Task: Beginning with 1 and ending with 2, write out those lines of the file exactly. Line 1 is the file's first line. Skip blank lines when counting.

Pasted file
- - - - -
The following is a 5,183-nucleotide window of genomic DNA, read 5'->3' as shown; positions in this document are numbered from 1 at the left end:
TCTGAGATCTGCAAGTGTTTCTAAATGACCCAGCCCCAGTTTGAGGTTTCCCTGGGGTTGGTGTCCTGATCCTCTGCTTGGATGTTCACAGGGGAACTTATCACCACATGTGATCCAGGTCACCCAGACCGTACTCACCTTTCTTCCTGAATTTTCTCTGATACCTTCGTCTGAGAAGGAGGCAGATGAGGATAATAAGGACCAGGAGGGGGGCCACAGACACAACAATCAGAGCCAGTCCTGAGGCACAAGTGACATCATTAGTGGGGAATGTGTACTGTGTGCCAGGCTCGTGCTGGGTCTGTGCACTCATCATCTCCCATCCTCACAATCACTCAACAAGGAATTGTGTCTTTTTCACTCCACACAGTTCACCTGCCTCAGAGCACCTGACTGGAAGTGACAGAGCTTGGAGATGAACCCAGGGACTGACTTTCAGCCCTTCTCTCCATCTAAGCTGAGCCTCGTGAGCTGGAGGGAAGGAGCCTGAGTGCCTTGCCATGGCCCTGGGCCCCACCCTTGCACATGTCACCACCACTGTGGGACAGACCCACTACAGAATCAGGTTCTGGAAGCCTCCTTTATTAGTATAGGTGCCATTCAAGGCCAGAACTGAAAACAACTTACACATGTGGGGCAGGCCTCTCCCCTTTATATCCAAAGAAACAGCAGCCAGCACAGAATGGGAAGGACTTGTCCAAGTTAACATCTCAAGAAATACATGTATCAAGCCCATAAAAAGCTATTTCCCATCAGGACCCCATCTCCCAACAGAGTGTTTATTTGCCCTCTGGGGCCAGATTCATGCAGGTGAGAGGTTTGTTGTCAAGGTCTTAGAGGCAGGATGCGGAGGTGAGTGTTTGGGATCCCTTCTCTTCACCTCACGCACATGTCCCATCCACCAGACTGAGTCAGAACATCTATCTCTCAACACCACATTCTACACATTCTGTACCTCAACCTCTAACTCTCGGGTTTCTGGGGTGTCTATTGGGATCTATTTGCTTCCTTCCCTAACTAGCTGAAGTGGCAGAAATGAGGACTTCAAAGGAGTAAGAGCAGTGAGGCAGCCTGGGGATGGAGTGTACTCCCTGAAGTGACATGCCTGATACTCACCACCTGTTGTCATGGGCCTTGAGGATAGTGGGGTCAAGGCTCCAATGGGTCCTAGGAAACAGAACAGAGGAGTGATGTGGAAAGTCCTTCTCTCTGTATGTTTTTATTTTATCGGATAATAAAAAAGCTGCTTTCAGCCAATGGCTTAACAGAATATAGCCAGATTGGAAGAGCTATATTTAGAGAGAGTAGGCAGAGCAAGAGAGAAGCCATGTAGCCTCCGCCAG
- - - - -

The following is a 5,183-nucleotide window of genomic DNA, read 5'->3' as shown; positions in this document are numbered from 1 at the left end:
TCTGAGATCTGCAAGTGTTTCTAAATGACCCAGCCCCAGTTTGAGGTTTCCCTGGGGTTGGTGTCCTGATCCTCTGCTTGGATGTTCACAGGGGAACTTATCACCACATGTGATCCAGGTCACCCAGACCGTACTCACCTTTCTTCCTGAATTTTCTCTGATACCTTCGTCTGAGAAGGAGGCAGATGAGGATAATAAGGACCAGGAGGGGGGCCACAGACACAACAATCAGAGCCAGTCCTGAGGCACAAGTGACATCATTAGTGGGGAATGTGTACTGTGTGCCAGGCTCGTGCTGGGTCTGTGCACTCATCATCTCCCATCCTCACAATCACTCAACAAGGAATTGTGTCTTTTTCACTCCACACAGTTCACCTGCCTCAGAGCACCTGACTGGAAGTGACAGAGCTTGGAGATGAACCCAGGGACTGACTTTCAGCCCTTCTCTCCATCTAAGCTGAGCCTCGTGAGCTGGAGGGAAGGAGCCTGAGTGCCTTGCCATGGCCCTGGGCCCCACCCTTGCACATGTCACCACCACTGTGGGACAGACCCACTACAGAATCAGGTTCTGGAAGCCTCCTTTATTAGTATAGGTGCCATTCAAGGCCAGAACTGAAAACAACTTACACATGTGGGGCAGGCCTCTCCCCTTTATATCCAAAGAAACAGCAGCCAGCACAGAATGGGAAGGACTTGTCCAAGTTAACATCTCAAGAAATACATGTATCAAGCCCATAAAAAGCTATTTCCCATCAGGACCCCATCTCCCAACAGAGTGTTTATTTGCCCTCTGGGGCCAGATTCATGCAGGTGAGAGGTTTGTTGTCAAGGTCTTAGAGGCAGGATGCGGAGGTGAGTGTTTGGGATCCCTTCTCTTCACCTCACGCACATGTCCCATCCACCAGACTGAGTCAGAACATCTATCTCTCAACACCACATTCTACACATTCTGTACCTCAACCTCTAACTCTCGGGTTTCTGGGGTGTCTATTGGGATCTATTTGCTTCCTTCCCTAACTAGCTGAAGTGGCAGAAATGAGGACTTCAAAGGAGTAAGAGCAGTGAGGCAGCCTGGGGATGGAGTGTACTCCCTGAAGTGACATGCCTGATACTCACCACCTGTTGTCATGGGCCTTGAGGATAGTGGGGTCAAGGCTCCAATGGGTCCTAGGAAACAGAACAGAGGAGTGATGTGGAAAGTCCTTCTCTCTGTATGTTTTTATTTTATCGGATAATAAAAAAGCTGCTTTCAGCCAATGGCTTAACAGAATATAGCCAGATTGGAAGAGCTATATTTAGAGAGAGTAGGCAGAGCAAGAGAGAAGCCATGTAGCCTCCGCCAG